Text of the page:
Donald Trump Supports State-Sponsored Thievery

Just one of the many reasons I do not support Donald Trump for president is because he whole-heartedly embraces the corruptive Kelo v. City of New London (2005) rationale of the Fifth Amendment’s Eminent Domain clause:

I fully understand the conservative approach, but I don’t think it was explained to most conservatives. 

Nobody knows [eminent domain] better than I do, because I’ve built a lot of buildings in Manhattan and you’ll have twelve sites and you’ll get eleven and you’ll have the one holdout, and you end up building around them.  I know it better than anybody.

If you have a factory, where you have thousands of jobs, you need eminent domain, it’s called economic development.  Now you’re employing thousands of people and you’re able to build a factory, you’re able to build an Apple computer center, where thousands of people can work.  You can do that, or you can say, ‘Let the man have his house.’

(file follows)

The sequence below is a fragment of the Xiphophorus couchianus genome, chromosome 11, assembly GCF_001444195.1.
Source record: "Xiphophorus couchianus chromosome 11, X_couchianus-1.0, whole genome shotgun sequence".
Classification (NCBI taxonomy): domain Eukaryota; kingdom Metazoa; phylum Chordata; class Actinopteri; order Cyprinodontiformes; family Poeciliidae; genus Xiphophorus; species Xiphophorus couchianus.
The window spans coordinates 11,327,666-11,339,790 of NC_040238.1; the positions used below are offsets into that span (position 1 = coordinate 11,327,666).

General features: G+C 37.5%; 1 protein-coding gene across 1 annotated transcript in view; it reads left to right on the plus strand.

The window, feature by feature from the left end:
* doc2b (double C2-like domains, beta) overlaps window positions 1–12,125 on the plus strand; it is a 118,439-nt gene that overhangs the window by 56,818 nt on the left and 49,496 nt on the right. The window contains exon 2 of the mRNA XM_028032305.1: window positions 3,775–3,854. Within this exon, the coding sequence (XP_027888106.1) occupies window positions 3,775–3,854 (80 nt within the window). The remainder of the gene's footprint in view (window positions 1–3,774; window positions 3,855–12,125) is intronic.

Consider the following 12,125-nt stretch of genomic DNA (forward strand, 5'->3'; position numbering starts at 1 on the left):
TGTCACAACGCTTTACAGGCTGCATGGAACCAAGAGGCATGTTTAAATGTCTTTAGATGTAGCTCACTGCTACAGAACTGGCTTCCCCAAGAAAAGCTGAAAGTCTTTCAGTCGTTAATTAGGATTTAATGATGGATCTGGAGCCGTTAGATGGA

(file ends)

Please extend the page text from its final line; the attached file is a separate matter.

I have long held that the traditional concept of eminent domain, while constitutional, is to be used in the most extreme of circumstances and narrowly defined application as possible if it were to be even marginally ethical in application.  Kelo turned that historical notion on its head by essentially making (as usual) the state the arbiter of special interest gain (including the government’s own interest in greater tax revenues) at the expense of the smaller, weaker private property owner(s).  Eminent domain under this judicial precedent marks a considerable shift in the state’s taxation power, granting an a legal authority to discriminately seize property for less than the property owner valuates it (otherwise a voluntary transaction would occur) and transfer it to a new, illegitimate property owner, based on the latter’s assertions or promises of “better” use of the property in question.

By Trump’s own words, he supports the never-abused concept of the “greater good” over the sovereignty of the individual and his/her rights, the concept of consequentialism over ethical principle, and ultimately the notion that might makes right.  Kelo is an abortion of justice, plain and simple, and anyone who supports such Big Government policy is not a friend of liberty or justice for all.


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